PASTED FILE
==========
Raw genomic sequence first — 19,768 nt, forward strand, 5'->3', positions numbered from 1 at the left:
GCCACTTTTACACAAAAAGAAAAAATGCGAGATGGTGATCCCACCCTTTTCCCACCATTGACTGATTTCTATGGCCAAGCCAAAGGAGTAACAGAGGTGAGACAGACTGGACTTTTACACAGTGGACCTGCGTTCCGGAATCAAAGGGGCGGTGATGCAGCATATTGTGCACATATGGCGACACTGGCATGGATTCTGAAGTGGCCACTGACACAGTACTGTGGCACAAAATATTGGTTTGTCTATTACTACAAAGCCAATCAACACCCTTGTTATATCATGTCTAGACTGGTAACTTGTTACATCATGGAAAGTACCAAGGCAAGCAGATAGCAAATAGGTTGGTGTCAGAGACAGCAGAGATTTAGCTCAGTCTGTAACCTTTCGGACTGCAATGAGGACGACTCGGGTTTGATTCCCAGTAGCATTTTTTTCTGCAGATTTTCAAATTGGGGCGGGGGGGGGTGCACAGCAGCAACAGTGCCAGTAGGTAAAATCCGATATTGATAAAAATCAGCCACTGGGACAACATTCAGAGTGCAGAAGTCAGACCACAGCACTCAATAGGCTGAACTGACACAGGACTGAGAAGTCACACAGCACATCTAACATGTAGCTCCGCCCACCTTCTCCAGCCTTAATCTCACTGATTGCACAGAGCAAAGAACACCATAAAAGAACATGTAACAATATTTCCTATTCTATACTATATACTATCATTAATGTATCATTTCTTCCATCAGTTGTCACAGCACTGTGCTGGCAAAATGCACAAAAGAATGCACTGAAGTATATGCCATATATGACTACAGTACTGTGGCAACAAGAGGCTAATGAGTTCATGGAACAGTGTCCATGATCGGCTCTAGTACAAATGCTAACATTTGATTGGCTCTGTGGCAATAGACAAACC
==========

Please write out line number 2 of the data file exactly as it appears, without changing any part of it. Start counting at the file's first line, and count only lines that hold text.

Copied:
GCCACTTTTACACAAAAAGAAAAAATGCGAGATGGTGATCCCACCCTTTTCCCACCATTGACTGATTTCTATGGCCAAGCCAAAGGAGTAACAGAGGTGAGACAGACTGGACTTTTACACAGTGGACCTGCGTTCCGGAATCAAAGGGGCGGTGATGCAGCATATTGTGCACATATGGCGACACTGGCATGGATTCTGAAGTGGCCACTGACACAGTACTGTGGCACAAAATATTGGTTTGTCTATTACTACAAAGCCAATCAACACCCTTGTTATATCATGTCTAGACTGGTAACTTGTTACATCATGGAAAGTACCAAGGCAAGCAGATAGCAAATAGGTTGGTGTCAGAGACAGCAGAGATTTAGCTCAGTCTGTAACCTTTCGGACTGCAATGAGGACGACTCGGGTTTGATTCCCAGTAGCATTTTTTTCTGCAGATTTTCAAATTGGGGCGGGGGGGGGTGCACAGCAGCAACAGTGCCAGTAGGTAAAATCCGATATTGATAAAAATCAGCCACTGGGACAACATTCAGAGTGCAGAAGTCAGACCACAGCACTCAATAGGCTGAACTGACACAGGACTGAGAAGTCACACAGCACATCTAACATGTAGCTCCGCCCACCTTCTCCAGCCTTAATCTCACTGATTGCACAGAGCAAAGAACACCATAAAAGAACATGTAACAATATTTCCTATTCTATACTATATACTATCATTAATGTATCATTTCTTCCATCAGTTGTCACAGCACTGTGCTGGCAAAATGCACAAAAGAATGCACTGAAGTATATGCCATATATGACTACAGTACTGTGGCAACAAGAGGCTAATGAGTTCATGGAACAGTGTCCATGATCGGCTCTAGTACAAATGCTAACATTTGATTGGCTCTGTGGCAATAGACAAACC